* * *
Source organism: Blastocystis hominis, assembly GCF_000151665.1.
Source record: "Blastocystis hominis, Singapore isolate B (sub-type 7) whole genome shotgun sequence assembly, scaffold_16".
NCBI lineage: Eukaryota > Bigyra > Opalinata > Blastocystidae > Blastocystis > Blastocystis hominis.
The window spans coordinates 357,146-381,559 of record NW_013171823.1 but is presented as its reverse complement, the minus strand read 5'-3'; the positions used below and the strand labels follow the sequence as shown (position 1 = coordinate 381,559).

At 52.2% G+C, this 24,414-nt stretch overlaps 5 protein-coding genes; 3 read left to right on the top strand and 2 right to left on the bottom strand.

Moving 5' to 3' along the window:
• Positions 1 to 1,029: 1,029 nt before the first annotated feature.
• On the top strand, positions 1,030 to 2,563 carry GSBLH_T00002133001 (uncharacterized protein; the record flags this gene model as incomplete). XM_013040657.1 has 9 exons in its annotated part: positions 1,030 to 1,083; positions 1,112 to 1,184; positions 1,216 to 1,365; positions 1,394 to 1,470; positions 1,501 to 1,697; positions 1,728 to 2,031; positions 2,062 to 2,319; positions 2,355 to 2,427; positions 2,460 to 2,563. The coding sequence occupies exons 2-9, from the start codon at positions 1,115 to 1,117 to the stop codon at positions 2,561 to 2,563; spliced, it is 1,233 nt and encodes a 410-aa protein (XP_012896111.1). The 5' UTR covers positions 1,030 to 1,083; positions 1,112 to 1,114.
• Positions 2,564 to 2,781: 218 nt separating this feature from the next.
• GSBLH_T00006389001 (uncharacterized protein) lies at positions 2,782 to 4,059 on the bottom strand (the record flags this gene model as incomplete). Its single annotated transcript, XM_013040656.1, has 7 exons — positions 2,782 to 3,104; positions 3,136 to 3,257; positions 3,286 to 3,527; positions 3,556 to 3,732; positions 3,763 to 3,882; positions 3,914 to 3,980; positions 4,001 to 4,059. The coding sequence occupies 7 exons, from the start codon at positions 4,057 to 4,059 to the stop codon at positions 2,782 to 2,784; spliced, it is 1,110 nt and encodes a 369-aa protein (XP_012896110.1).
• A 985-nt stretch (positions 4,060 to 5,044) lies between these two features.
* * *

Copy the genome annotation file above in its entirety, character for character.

Source organism: Blastocystis hominis, assembly GCF_000151665.1.
Source record: "Blastocystis hominis, Singapore isolate B (sub-type 7) whole genome shotgun sequence assembly, scaffold_16".
NCBI lineage: Eukaryota > Bigyra > Opalinata > Blastocystidae > Blastocystis > Blastocystis hominis.
The window spans coordinates 357,146-381,559 of record NW_013171823.1 but is presented as its reverse complement, the minus strand read 5'-3'; the positions used below and the strand labels follow the sequence as shown (position 1 = coordinate 381,559).

At 52.2% G+C, this 24,414-nt stretch overlaps 5 protein-coding genes; 3 read left to right on the top strand and 2 right to left on the bottom strand.

Moving 5' to 3' along the window:
• Positions 1 to 1,029: 1,029 nt before the first annotated feature.
• On the top strand, positions 1,030 to 2,563 carry GSBLH_T00002133001 (uncharacterized protein; the record flags this gene model as incomplete). XM_013040657.1 has 9 exons in its annotated part: positions 1,030 to 1,083; positions 1,112 to 1,184; positions 1,216 to 1,365; positions 1,394 to 1,470; positions 1,501 to 1,697; positions 1,728 to 2,031; positions 2,062 to 2,319; positions 2,355 to 2,427; positions 2,460 to 2,563. The coding sequence occupies exons 2-9, from the start codon at positions 1,115 to 1,117 to the stop codon at positions 2,561 to 2,563; spliced, it is 1,233 nt and encodes a 410-aa protein (XP_012896111.1). The 5' UTR covers positions 1,030 to 1,083; positions 1,112 to 1,114.
• Positions 2,564 to 2,781: 218 nt separating this feature from the next.
• GSBLH_T00006389001 (uncharacterized protein) lies at positions 2,782 to 4,059 on the bottom strand (the record flags this gene model as incomplete). Its single annotated transcript, XM_013040656.1, has 7 exons — positions 2,782 to 3,104; positions 3,136 to 3,257; positions 3,286 to 3,527; positions 3,556 to 3,732; positions 3,763 to 3,882; positions 3,914 to 3,980; positions 4,001 to 4,059. The coding sequence occupies 7 exons, from the start codon at positions 4,057 to 4,059 to the stop codon at positions 2,782 to 2,784; spliced, it is 1,110 nt and encodes a 369-aa protein (XP_012896110.1).
• A 985-nt stretch (positions 4,060 to 5,044) lies between these two features.